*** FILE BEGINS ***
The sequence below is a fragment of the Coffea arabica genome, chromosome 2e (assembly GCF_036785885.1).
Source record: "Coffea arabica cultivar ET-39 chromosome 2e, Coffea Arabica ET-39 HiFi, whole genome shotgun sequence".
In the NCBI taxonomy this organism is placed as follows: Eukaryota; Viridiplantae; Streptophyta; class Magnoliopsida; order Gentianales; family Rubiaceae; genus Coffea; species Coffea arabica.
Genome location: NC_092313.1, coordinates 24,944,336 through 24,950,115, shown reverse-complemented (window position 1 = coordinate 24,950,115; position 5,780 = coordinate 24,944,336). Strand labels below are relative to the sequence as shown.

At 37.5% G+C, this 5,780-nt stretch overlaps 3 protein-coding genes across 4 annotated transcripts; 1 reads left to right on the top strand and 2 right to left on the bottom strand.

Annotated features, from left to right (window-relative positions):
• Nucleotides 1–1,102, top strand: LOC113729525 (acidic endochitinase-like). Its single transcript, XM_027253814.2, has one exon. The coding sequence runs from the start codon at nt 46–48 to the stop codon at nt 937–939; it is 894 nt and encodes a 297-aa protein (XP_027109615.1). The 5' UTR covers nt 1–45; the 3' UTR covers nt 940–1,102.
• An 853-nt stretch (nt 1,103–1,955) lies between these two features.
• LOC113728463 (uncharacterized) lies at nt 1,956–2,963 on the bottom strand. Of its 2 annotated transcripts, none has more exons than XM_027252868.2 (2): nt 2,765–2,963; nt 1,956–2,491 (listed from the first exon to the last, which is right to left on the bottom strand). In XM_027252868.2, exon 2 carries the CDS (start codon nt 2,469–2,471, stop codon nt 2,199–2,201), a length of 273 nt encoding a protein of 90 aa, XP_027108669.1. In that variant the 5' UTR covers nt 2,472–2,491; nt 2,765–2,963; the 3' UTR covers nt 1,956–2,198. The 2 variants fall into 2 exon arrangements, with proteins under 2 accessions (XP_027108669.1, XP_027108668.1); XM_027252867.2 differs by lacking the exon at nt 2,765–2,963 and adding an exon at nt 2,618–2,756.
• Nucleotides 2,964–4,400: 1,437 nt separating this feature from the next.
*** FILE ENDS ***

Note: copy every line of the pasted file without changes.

The sequence below is a fragment of the Coffea arabica genome, chromosome 2e (assembly GCF_036785885.1).
Source record: "Coffea arabica cultivar ET-39 chromosome 2e, Coffea Arabica ET-39 HiFi, whole genome shotgun sequence".
In the NCBI taxonomy this organism is placed as follows: Eukaryota; Viridiplantae; Streptophyta; class Magnoliopsida; order Gentianales; family Rubiaceae; genus Coffea; species Coffea arabica.
Genome location: NC_092313.1, coordinates 24,944,336 through 24,950,115, shown reverse-complemented (window position 1 = coordinate 24,950,115; position 5,780 = coordinate 24,944,336). Strand labels below are relative to the sequence as shown.

At 37.5% G+C, this 5,780-nt stretch overlaps 3 protein-coding genes across 4 annotated transcripts; 1 reads left to right on the top strand and 2 right to left on the bottom strand.

Annotated features, from left to right (window-relative positions):
• Nucleotides 1–1,102, top strand: LOC113729525 (acidic endochitinase-like). Its single transcript, XM_027253814.2, has one exon. The coding sequence runs from the start codon at nt 46–48 to the stop codon at nt 937–939; it is 894 nt and encodes a 297-aa protein (XP_027109615.1). The 5' UTR covers nt 1–45; the 3' UTR covers nt 940–1,102.
• An 853-nt stretch (nt 1,103–1,955) lies between these two features.
• LOC113728463 (uncharacterized) lies at nt 1,956–2,963 on the bottom strand. Of its 2 annotated transcripts, none has more exons than XM_027252868.2 (2): nt 2,765–2,963; nt 1,956–2,491 (listed from the first exon to the last, which is right to left on the bottom strand). In XM_027252868.2, exon 2 carries the CDS (start codon nt 2,469–2,471, stop codon nt 2,199–2,201), a length of 273 nt encoding a protein of 90 aa, XP_027108669.1. In that variant the 5' UTR covers nt 2,472–2,491; nt 2,765–2,963; the 3' UTR covers nt 1,956–2,198. The 2 variants fall into 2 exon arrangements, with proteins under 2 accessions (XP_027108669.1, XP_027108668.1); XM_027252867.2 differs by lacking the exon at nt 2,765–2,963 and adding an exon at nt 2,618–2,756.
• Nucleotides 2,964–4,400: 1,437 nt separating this feature from the next.